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What is Toilet Tourism?

Updated: May 23, 2022

At FLUSH, we use the term “toilet tourism” a lot when we find fascinating toilets on our travels. So we thought it would be worthwhile to share what we mean by toilet tourism and how you, too, can help us find cool toilet tourist spots.

An Australian-based research group called My Travel Research may have coined the term “toilet tourism” in 2017. That year, they established the International Toilet Tourism Awards, where people could nominate the most thoughtfully designed public toilets available for tourists in high-income countries like Australia, New Zealand, Canada, and the US. The idea was that, since nice public toilets can bring more tourist traffic to certain places, super attractive public toilets could ultimately become tourist destinations. Since the group started these awards, they’ve celebrated dozens of beautiful bathrooms.

We love this! But then we thought, why would toilet tourism just public toilets? There has been growing interest in toilets (and poo, of course), resulting in more fun and interesting places to visit that go beyond the pure function of toilets. Because of this, FLUSH uses the term “toilet tourism” to highlight the interesting toilet-themed tourist opportunities out there. We include a bunch of things in this term:

Fascinating toilets (for use, ideally), respecting the original term to mean toilets worth visiting because they are beautiful, wacky, unique, or super fancy. Usually, these will be public toilets, and it could include toilets in fascinating places, too. Lonely Planet has a fun book on toilets, as well as the classic table book Toilets of the World – both share images of really interesting and quirky toilets you can see on your travels. A bunch of Instagram accounts out there celebrate public toilets out there by posting toilets they come upon regularly.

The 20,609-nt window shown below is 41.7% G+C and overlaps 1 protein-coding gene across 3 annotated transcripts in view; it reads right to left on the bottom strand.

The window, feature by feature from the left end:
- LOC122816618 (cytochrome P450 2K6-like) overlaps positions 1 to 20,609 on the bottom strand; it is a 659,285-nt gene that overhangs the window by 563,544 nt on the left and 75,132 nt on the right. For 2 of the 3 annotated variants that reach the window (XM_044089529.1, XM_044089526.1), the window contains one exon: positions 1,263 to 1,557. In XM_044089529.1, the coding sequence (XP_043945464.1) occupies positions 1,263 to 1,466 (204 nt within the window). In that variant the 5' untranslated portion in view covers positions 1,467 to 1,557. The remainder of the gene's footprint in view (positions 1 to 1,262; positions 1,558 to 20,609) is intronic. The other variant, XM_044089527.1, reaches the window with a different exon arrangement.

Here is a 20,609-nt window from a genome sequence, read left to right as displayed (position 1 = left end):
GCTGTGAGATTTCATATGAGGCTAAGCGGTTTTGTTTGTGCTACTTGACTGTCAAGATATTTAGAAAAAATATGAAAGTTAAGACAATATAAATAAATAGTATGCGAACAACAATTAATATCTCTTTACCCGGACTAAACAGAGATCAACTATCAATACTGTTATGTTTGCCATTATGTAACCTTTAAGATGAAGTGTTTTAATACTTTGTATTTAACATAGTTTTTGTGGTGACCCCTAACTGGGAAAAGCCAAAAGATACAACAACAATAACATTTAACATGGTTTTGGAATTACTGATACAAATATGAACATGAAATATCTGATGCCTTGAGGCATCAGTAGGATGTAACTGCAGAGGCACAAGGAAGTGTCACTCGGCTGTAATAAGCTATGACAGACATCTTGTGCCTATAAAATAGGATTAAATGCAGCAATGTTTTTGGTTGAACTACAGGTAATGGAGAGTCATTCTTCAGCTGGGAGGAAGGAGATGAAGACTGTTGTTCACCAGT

Curious toilet history spaces, looking for the history of toilets in the often-neglected pockets of global landmarks. These spaces can uncover some details of how we used to use toilets, what toilets used to look like, and how our culture either accommodated for the necessary duty or molded the toilet to respect cultural customs. This would include our blog posts on the Lockwood Mansion in CT (US), George Washington’s privy in Mount Vernon (US), and the oldest toilet in Paris (France).

Toilet-themed venues, where the function of toilets blends into a venue to bring it some character. This concept is where you can see restaurants, bars, and public venues that use toilets as their focal catch. This would include the chain Modern Toilet Restaurants in Southeast Asia, the Poop Café in Toronto (CA), or Attendant in London (UK – it used to be a public toilet!). Here, toilet fixtures and designs are front and center for the décor of the places.

Museums about toilets, where you learn about toilets in some fashion – and we’re including poo, too! These museums either have buildings or are mobile (such as walking tours) and talk about the history or quirky aspects of toilets, or just display a whole ton of toilet paraphernalia as artwork. You can go to these museums and actively learn about toilets in different ways. Here, we include the mobile London Loo Tours and stationary National Poo Museum (UK), Sulabh International Museum of Toilets (IN), and Barney Smith’s Toilet Seat Art Museum in Dallas (US).

FLUSH putt a map together under Toilet Tourism showing different places in the world where a toilet tourist can get their fun fix of toilet tourism. But we know we’re missing places - contact us ( if you have more places you think we should add!

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